To help support the development of marine renewables in Japan, and to stimulate further collaboration between Japan and Scotland, the European Marine Energy Centre has become a member of the Nagasaki Marine Industry Cluster Promotion Association (NaMICPA).
Joining took place during the third Offshore Renewable Mission to Japan, which involved Scottish companies meeting with key government organizations, as well as some of Japan’s biggest companies, such as Kawasaki and Mitsubishi Heavy Industries. The goal of this mission was to keep Scottish companies up to date with developments in the Japanese renewable energy market, which included assessing market opportunities within the region.
“International collaboration is vital for the development of the marine renewables industry,” said EMEC Commercial Director Oliver Wragg. “Only by working with other countries can we ensure that there is a global market available for clients testing their pioneering devices in Scotland.”
The partnership is mutually beneficial. “Scotland is leading the way in the development of marine renewables, and having EMEC, the world’s leading test center, involved in the association will provide a depth of knowledge that will support the development of marine renewables here in Japan,” said Toshiyuki Sakai, president of NaMICPA.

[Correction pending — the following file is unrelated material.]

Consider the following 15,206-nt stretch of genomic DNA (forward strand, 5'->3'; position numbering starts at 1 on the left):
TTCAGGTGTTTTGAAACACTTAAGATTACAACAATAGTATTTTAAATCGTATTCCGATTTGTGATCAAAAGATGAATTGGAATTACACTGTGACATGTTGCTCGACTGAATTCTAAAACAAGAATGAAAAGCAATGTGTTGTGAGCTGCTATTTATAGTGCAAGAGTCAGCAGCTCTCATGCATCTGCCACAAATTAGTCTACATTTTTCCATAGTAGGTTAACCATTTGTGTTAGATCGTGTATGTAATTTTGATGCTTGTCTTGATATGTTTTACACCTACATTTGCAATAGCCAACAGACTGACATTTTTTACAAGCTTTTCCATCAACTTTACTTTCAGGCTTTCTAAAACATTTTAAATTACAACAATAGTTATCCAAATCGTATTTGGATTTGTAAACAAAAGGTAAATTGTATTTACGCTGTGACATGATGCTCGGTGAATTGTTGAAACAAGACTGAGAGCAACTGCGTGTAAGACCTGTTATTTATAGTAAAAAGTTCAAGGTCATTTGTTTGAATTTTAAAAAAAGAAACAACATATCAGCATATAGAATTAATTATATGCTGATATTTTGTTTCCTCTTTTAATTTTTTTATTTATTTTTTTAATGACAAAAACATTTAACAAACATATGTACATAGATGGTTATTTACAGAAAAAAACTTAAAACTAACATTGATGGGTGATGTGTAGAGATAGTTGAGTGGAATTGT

NaMICPA is a non-profit organization set up in 2014 to promote the marine industry in Nagasaki. Nagasaki Prefecture is an oceanic prefecture on the island of Kyushu, with history as a marine trading hub.
Security of energy supply is important to Japan, as the country imports more than 75% of its primary energy needs, according to a press release from EMEC.
EMEC was established in 2003 to test wave and tidal energy converters in real sea conditions. The center offers independent, accredited grid-connected test berths for full-scale prototypes, as well as test sites in less challenging conditions for use by smaller scale technologies, supply chain companies and equipment manufacturers.
EMEC recently announced an opportunity for technology developers to test components for free.